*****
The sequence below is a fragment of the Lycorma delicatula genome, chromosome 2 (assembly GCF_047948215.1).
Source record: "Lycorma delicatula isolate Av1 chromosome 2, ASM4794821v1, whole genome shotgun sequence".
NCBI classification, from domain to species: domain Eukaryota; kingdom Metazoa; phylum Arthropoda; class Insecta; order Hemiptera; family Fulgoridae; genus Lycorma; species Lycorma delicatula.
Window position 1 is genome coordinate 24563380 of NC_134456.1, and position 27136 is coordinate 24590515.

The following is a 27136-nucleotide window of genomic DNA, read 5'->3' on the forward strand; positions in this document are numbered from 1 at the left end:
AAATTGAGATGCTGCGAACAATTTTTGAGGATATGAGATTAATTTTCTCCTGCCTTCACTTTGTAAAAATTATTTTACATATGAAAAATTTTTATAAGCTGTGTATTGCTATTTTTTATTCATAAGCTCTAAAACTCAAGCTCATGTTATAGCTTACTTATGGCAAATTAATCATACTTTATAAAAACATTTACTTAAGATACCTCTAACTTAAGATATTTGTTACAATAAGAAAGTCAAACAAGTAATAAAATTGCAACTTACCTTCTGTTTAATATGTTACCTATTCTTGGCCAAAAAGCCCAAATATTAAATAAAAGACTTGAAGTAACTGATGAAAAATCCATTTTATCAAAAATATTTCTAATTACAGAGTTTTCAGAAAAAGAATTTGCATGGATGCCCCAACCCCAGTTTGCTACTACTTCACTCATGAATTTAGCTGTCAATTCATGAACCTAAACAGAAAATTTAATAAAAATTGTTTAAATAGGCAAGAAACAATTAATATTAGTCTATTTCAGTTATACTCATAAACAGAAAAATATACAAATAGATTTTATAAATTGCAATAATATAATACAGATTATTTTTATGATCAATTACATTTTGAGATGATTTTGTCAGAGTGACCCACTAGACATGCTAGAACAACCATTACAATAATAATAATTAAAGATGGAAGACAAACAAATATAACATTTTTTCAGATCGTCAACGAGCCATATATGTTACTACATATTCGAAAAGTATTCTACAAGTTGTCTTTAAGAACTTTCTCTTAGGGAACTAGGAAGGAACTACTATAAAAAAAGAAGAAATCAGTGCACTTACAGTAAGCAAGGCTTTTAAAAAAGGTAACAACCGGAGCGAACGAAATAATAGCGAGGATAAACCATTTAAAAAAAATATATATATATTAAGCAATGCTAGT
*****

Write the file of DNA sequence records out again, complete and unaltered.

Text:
The sequence below is a fragment of the Lycorma delicatula genome, chromosome 2 (assembly GCF_047948215.1).
Source record: "Lycorma delicatula isolate Av1 chromosome 2, ASM4794821v1, whole genome shotgun sequence".
NCBI classification, from domain to species: domain Eukaryota; kingdom Metazoa; phylum Arthropoda; class Insecta; order Hemiptera; family Fulgoridae; genus Lycorma; species Lycorma delicatula.
Window position 1 is genome coordinate 24563380 of NC_134456.1, and position 27136 is coordinate 24590515.

The following is a 27136-nucleotide window of genomic DNA, read 5'->3' on the forward strand; positions in this document are numbered from 1 at the left end:
AAATTGAGATGCTGCGAACAATTTTTGAGGATATGAGATTAATTTTCTCCTGCCTTCACTTTGTAAAAATTATTTTACATATGAAAAATTTTTATAAGCTGTGTATTGCTATTTTTTATTCATAAGCTCTAAAACTCAAGCTCATGTTATAGCTTACTTATGGCAAATTAATCATACTTTATAAAAACATTTACTTAAGATACCTCTAACTTAAGATATTTGTTACAATAAGAAAGTCAAACAAGTAATAAAATTGCAACTTACCTTCTGTTTAATATGTTACCTATTCTTGGCCAAAAAGCCCAAATATTAAATAAAAGACTTGAAGTAACTGATGAAAAATCCATTTTATCAAAAATATTTCTAATTACAGAGTTTTCAGAAAAAGAATTTGCATGGATGCCCCAACCCCAGTTTGCTACTACTTCACTCATGAATTTAGCTGTCAATTCATGAACCTAAACAGAAAATTTAATAAAAATTGTTTAAATAGGCAAGAAACAATTAATATTAGTCTATTTCAGTTATACTCATAAACAGAAAAATATACAAATAGATTTTATAAATTGCAATAATATAATACAGATTATTTTTATGATCAATTACATTTTGAGATGATTTTGTCAGAGTGACCCACTAGACATGCTAGAACAACCATTACAATAATAATAATTAAAGATGGAAGACAAACAAATATAACATTTTTTCAGATCGTCAACGAGCCATATATGTTACTACATATTCGAAAAGTATTCTACAAGTTGTCTTTAAGAACTTTCTCTTAGGGAACTAGGAAGGAACTACTATAAAAAAAGAAGAAATCAGTGCACTTACAGTAAGCAAGGCTTTTAAAAAAGGTAACAACCGGAGCGAACGAAATAATAGCGAGGATAAACCATTTAAAAAAAATATATATATATTAAGCAATGCTAGT